Local Author's New Books Help in Job Search

Area resident Angela Durden helps readers perfect their resumes in two new books.

Area resident Angela Durden has provided a wide variety of services since 1992, including helping people with the art of resume-writing. She has a wealth of tips for resume crafting in two new books, both called K.I.S.S. Your Resume and Say Hello to a Better Job.

Durden offers many services, including newsletters, print materials, PowerPoint presentations and video production. She said that her skill set diversified over the years as technology changed and clients required her to do new things.

“When I set my business up in ’92, I was going to be a writer,” she said. “I was just going to write, give [clients] the words and they could do whatever they wanted with them, because that’s all I knew.” However, clients would see her finished products and expect a typeset, laid-out production instead of just the text, so she decided she needed to start learning layouts and desktop publishing, which meant purchasing a computer.

“I saw the writing on the wall. If I was going to be in business, I couldn’t just be writing…I was going to have to do more. So from that auspicious beginning of buying my first computer…from that, I just gradually learned more and more and more.”

She also started helping people with their resumes and thankful clients said she should write a book on the subject. Inspired, she began shopping the idea of a resume advice book around, but publishers were uninterested because she wasn’t a nationally-known expert. In the end, she decided to self-publish and the result of this was the 2000 book Nine Stupid Things People Do to Mess up Their Resume, a title based on Dr. Laura Schlessinger’s 10 Stupid Things People Do to Mess up Their Lives books. 

She sold enough copies to break even on her investment and began to do more things, including a kids’ book, but later decided it was time to revisit Nine Stupid Things under a different name. Local editor Tom Whitfield helped her brainstorm to figure out what the book should accomplish in order to find a name.

“It simplifies. It helps people keep the [resume] process simple,” she told him, and in that moment it hit her. “It helps them K.I.S.S. it. Right then I went ‘new marketing campaign! New title!’”

K.I.S.S. Your Resume is split into two editions, one for men and one for women. While much of the content is the same in both versions, the narrative sections detailing how to use the book are written slightly differently.

In choosing covers for these two books, Durden thought it would be fun to play against type and make parodies of the over-the-top romance novel covers with images of a handsome man and a beautiful woman, depending on the version, being embraced by a resume. However, the mock-ups met with universal disapproval, even by Durden and Whitfield, so it was back to the drawing board.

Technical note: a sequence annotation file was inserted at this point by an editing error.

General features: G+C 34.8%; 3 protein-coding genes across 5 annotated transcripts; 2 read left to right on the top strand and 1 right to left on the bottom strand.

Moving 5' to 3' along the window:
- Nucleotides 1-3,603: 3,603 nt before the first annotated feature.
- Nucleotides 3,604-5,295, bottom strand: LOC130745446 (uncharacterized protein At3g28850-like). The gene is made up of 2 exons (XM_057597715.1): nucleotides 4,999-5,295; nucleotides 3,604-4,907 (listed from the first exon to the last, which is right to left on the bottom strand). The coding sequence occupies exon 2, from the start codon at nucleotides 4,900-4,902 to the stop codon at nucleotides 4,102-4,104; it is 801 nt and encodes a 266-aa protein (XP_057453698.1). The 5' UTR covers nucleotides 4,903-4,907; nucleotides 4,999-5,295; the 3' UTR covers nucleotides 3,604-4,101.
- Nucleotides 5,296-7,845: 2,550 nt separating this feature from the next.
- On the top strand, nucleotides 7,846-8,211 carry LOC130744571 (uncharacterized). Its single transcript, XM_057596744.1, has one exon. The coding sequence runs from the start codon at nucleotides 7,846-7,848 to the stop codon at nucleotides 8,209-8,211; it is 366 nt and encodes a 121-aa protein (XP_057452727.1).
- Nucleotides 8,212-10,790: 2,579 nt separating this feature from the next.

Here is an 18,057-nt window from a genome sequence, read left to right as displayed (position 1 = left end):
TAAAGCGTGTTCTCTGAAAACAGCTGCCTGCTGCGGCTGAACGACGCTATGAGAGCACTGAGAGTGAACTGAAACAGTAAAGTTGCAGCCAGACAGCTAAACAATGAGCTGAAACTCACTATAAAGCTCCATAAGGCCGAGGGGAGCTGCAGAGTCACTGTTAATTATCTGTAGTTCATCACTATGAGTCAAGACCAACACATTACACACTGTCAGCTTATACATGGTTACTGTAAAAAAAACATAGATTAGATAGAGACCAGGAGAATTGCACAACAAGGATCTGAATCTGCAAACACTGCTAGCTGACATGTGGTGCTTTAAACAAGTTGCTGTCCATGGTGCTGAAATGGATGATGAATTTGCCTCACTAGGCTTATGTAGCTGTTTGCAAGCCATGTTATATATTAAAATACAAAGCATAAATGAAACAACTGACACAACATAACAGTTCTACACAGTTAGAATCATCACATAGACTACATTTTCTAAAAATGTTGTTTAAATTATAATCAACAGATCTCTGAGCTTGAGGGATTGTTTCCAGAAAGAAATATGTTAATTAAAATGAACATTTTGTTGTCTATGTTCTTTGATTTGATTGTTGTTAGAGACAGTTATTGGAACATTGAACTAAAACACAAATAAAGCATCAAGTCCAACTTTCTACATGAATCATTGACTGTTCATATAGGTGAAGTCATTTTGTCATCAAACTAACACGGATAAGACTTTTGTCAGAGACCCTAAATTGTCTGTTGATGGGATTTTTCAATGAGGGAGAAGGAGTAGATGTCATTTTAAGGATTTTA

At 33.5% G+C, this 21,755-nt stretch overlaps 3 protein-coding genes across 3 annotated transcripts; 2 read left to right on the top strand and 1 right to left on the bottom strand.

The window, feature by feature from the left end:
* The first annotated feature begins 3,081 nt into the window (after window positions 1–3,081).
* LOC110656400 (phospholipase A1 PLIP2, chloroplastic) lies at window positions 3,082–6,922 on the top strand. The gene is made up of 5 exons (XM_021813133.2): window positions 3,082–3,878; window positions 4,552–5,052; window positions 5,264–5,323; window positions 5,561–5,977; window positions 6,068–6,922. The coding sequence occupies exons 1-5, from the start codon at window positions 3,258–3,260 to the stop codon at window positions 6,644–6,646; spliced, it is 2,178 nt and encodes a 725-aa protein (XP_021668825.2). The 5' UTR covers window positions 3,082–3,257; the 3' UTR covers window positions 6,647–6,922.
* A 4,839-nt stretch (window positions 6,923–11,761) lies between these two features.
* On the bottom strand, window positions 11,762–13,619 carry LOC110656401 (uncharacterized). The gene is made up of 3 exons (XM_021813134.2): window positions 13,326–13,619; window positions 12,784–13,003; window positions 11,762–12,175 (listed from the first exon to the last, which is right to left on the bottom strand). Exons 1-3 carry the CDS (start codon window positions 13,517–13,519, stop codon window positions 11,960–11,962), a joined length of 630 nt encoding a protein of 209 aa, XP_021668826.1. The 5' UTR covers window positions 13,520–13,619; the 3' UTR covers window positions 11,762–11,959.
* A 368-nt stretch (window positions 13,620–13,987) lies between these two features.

Eventually the cover art was chosen. For men, the cover is black with white text in a military-style font and a red image of lips. For women, the cover is light pink with brown text and a faded background image of Durden herself standing atop dictionaries and victoriously holding her laptop. These covers met with much more approval.

The books still include the nine points outlined in Nine Stupid Things, although the ‘stupid’ designation has been removed and now they fit into the new theme.

“You would think that people would spell their names correctly,” she said, discussing one of the nine things. Contact information is often left outdated as well. These seem like no-brainers, but Durden has seen clients who have made these mistakes before.

After looking at the nine criteria, K.I.S.S. Your Resume helps readers build their resumes by going through descriptive checklists and then plugging results into a sample resume they can customize to fit themselves.

“It’s like sitting across the desk from me for two hours while I just grill you because this is all the stuff that I will go through if you’re there,” Durden said.

Durden has some advice that can be applied to pretty much any resume.

“A resume is an advertisement for what you do, for what you know, for who you are. That’s why you should never lie on a resume,” she said.

While this may seem obvious, she said that often employers will use outplacement services to help downsized employees update their resumes. These services basically are like Mad Libs for resumes and often mean less-than-quality results. When clients come to Durden for help, she goes over their resumes with them and can spot the things that outplacement services placed in them, often because clients will express surprise that they are even there.

Every piece of the resume is important, but Durden said to put three powerful words at the bottom of the resume that describe the applicant and are tailored to the positions they desire. She recently read a woman on MSN who advised people to do the same thing and called it ‘branding yourself.’

“I started that ‘branding’ many, many, many years ago,” Durden said. “She had to have gotten it from me because I’m the one who started it.”

K.I.S.S. Your Resume will help readers find the three best words to describe them. The words should be printed in the same font and size as the name at the top of the resume in order to draw the eye to them.

“It’s a matter of helping the resume reader…to stick with you longer,” she said. “It’s more important than people think.” Readers have told her that the three words often helped them stand apart in the interviewing process.

The two K.I.S.S. Your Resumes are available now on Kindle (men’s, women’s). The print versions will debut later this year.


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